Bridges Learn Where Destination Stations Are Located

So, as discussed in the previous essay, a transparent bridge examines a packet’s Destination Data Link Address and looks up the Address in its internal tables to determine which of its ports, if any, to forward the packet onto. In this essay, we will discuss exactly how the bridge’s internal tables get filled.

A learning bridge can be added to a network, and it will learn the network topology without help from humans. If a station is moved, the bridge will realize it and update its tables appropriately. Originally, there were some transparent bridges that did not have learning capability, but today, the terms “transparent bridge” and “learning bridge” are used interchangeably.

The Learning Algorithm

A learning bridge tracks Source Addresses. Because it knows what ports different addresses come from, it knows onto what port to send packets going to those addresses. The Learning Algorithm can be written in PseudoCode as follows:

If the address is in the tables then
Forward the packet onto the necessary port.

If the address is not in the tables, then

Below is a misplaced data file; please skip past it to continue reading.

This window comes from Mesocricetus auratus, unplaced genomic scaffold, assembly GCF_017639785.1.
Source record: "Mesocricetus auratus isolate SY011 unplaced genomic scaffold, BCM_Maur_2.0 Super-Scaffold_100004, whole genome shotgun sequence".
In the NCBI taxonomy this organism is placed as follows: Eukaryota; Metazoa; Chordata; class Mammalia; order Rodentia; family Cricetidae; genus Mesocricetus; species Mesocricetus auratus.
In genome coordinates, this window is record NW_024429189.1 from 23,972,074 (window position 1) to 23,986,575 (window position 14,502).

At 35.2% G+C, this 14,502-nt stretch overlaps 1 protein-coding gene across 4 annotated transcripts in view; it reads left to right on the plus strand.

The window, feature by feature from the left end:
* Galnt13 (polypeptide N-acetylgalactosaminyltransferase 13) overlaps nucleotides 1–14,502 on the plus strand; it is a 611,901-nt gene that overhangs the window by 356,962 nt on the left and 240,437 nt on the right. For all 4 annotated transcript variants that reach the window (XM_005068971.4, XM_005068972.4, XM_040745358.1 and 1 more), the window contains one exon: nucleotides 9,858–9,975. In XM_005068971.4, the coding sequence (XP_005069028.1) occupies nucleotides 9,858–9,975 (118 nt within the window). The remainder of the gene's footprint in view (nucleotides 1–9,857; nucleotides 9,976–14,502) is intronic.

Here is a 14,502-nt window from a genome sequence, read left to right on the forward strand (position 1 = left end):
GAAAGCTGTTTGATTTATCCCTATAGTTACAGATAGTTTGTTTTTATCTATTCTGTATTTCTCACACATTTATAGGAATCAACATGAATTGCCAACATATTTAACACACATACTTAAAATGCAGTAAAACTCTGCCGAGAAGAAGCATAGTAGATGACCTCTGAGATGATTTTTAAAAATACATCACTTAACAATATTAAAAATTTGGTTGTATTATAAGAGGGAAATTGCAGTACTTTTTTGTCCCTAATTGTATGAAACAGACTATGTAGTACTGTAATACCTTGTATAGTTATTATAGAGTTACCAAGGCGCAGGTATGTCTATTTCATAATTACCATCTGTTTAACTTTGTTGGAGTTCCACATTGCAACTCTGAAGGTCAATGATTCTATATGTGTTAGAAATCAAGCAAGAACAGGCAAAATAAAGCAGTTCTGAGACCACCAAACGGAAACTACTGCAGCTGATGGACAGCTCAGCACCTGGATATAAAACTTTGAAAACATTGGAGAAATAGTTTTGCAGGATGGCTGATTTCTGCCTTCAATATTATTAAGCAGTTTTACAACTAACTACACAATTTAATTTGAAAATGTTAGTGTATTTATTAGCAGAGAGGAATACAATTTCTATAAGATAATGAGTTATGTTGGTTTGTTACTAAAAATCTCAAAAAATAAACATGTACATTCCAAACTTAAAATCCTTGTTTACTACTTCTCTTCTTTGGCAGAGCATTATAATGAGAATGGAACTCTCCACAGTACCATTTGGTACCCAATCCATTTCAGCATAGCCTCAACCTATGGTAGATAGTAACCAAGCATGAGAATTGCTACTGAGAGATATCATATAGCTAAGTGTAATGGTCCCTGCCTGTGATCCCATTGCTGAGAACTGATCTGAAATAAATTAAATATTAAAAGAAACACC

Forward the packet onto every port except for
the port that the packet was received on,
just to make sure the destination gets the
Add an entry in your internal tables linking
the Source Address of the packet to whatever
port the packet was received from.

Take, for example, a simple network consisting of a four-port transparent bridge with five stations attached to it. The ports on the bridge shall be numbered one through four, with Station A and Station B on port 1, no station on port 2, Station C on port 3, and Station D and Station E on port 4 (see Fig. 1). If you have a non-graphical browser, it may help you draw this out on paper. The bridge has just been brought on-line, and its tables are empty.

Station B transmits a packet destined for Station C. Since the bridge doesn’t know what port station B is on yet, it puts the packet out onto every port except Port 1 (the packet came from Port 1, so the bridge knows that the packet has already been seen by stations on Port 1). This behavior is know as flooding. The bridge also examines the Source Address in the packet and determines that Station B is attached to Port 1. It updates its tables to reflect this (see Fig. 2).

Now that the bridge knows where Station B is, it will forward packets destined for Station B only onto Port 1. As stations transmit packets, the bridge will learn the location of more and more stations until, finally, it knows the location of every station that is attached to its ports. The beauty of the system is that even if the bridge doesn’t know the location of a station, packets still get sent to their destination, just with a tiny bit of wasted bandwidth.

Finally, the bridge ages each entry in its internal tables and deletes the entry if, after a period of time known as the aging time, the bridge has not received any traffic from that station. This is just an extra safeguard to keep the bridge’s tables up-to-date.